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10 of 11 people found the following review helpful By A Customer on June 11, 2001
Format: Hardcover
Having just finished David M. Jordan's "Happiness in Not My Companion", a well researched biography of General G. K. Warren, I wish to congratulate the author for his thorough and readable account of the general's life, and to recommend this book to anyone interested in civil war history, american military history, or biography of an individual who should be remembered in human as well as historical terms. The first half of Warren's story, describing his civil and military achievements, including his significant role at Gettysburg, through the Army of the Potamac's campaign of 1864, describes a man of ability and leadership, although Mr. Jordan plants the seeds of his future tangles with those in military authority. His relief from command by Sheridan near the end of the war and subsequent history is described with honesty and compassion, ending with Warren's death while attempting to clear his name via a military Court of Inquiry some 18 years after the fact. Mr. Jordan's research is exhaustive and heretofore unplumbed. His extensive use of quotations advances the narrative in an organized and readable style that had this reader unable to put the book down, especially after the battle at Five Forks. The author is to be commended for his research, his objectivity, and his highly readable style.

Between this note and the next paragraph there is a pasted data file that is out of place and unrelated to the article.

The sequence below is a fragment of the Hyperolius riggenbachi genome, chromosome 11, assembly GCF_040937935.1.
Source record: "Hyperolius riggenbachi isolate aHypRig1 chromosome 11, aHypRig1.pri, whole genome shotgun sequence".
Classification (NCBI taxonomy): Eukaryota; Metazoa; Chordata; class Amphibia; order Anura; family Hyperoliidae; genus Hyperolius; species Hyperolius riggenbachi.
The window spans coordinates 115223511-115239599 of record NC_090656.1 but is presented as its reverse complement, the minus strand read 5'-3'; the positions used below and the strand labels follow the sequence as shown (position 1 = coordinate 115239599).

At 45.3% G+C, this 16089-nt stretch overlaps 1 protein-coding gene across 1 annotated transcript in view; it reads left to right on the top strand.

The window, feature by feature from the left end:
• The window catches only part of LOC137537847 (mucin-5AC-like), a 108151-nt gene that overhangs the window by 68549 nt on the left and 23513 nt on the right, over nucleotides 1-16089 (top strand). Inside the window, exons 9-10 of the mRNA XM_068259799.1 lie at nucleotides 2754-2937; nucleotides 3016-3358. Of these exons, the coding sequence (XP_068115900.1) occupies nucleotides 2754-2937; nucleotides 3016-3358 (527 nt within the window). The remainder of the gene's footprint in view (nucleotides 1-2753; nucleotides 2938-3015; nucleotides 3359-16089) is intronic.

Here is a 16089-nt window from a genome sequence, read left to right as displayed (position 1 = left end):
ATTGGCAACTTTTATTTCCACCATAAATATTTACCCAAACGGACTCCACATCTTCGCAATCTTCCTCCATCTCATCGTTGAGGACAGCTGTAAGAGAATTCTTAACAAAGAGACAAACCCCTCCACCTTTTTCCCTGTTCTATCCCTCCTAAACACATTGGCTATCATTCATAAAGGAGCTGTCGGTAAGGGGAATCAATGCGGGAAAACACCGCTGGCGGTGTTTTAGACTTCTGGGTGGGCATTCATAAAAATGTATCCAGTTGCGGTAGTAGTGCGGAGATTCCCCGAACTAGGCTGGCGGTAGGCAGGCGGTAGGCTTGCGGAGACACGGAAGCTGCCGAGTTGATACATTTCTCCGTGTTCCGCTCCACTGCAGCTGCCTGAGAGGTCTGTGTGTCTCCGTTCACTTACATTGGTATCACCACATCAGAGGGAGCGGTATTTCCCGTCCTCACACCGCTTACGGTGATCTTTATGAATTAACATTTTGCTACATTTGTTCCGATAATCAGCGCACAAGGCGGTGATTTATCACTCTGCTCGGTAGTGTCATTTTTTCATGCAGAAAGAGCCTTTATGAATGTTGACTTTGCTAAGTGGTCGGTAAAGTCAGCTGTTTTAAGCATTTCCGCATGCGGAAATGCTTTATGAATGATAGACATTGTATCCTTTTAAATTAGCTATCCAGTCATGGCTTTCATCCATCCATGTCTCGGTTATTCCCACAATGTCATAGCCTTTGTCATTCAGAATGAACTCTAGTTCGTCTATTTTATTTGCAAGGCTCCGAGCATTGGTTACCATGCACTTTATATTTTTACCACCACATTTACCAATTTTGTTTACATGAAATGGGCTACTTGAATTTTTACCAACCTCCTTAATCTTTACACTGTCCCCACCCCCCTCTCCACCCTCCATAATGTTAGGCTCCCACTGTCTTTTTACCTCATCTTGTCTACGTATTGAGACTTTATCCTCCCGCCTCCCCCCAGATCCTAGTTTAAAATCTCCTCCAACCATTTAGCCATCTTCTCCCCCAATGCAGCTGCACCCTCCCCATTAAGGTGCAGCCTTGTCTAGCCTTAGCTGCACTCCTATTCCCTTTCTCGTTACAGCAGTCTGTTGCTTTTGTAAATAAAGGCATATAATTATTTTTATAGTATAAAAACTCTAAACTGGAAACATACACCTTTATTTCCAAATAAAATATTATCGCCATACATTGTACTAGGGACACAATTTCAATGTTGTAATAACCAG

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6 of 6 people found the following review helpful By David L. Mazzola on February 10, 2007
Format: Hardcover Verified Purchase
For Civil War readers, Gouverneur Kemble Warren is not an unfamiliar name. He is most associated for his slow response in the Wilderness campaign where he was dismissed without, as we read, justifiable cause. This action was driven more by spite and the ego issues of Phil Sheridan, who failed to understand the issues causing Warren's delay at Five Forks. And then there was U.S. Grant's rigid blind faith in Sheridan that led him to summarily dismiss Warren, also without knowing all the facts. Jordan does a good job of showing the many facets of a general who was not only competent but ethical in his conduct of the war. While admittedly cautious and slow at times, he was still able to win battles and not needlessly compromise his men's lives. As a psychotherapist, it was personally interesting to see the psychology of this complex man, from his highs to his rages and deep depression. He was without question, intelligent and with great courage. He did have issues that could compromise his "generalship" at times but then shine at others. Yet, his leadership of men was done with character and ethical responsibility and discipline. I highly recommend this book as not only a means to understanding an excellent civil war general but also as a way to see how circumstances create decisions, both good and bad. To see how incompetent leaders can manage to survive and highly competent ones fall, all in a flash. The book, from the early days of Warren, through his Civil War battles, court of inquiry trial and, ultimately, his lonely and sad death, is well written, easy to read and, like a complex movie, shows us pieces of the war and its many unseen still frames that are so easily missed. The reader will come away with a greater understanding of G.K. Warren as well as the civil war. David L Mazzola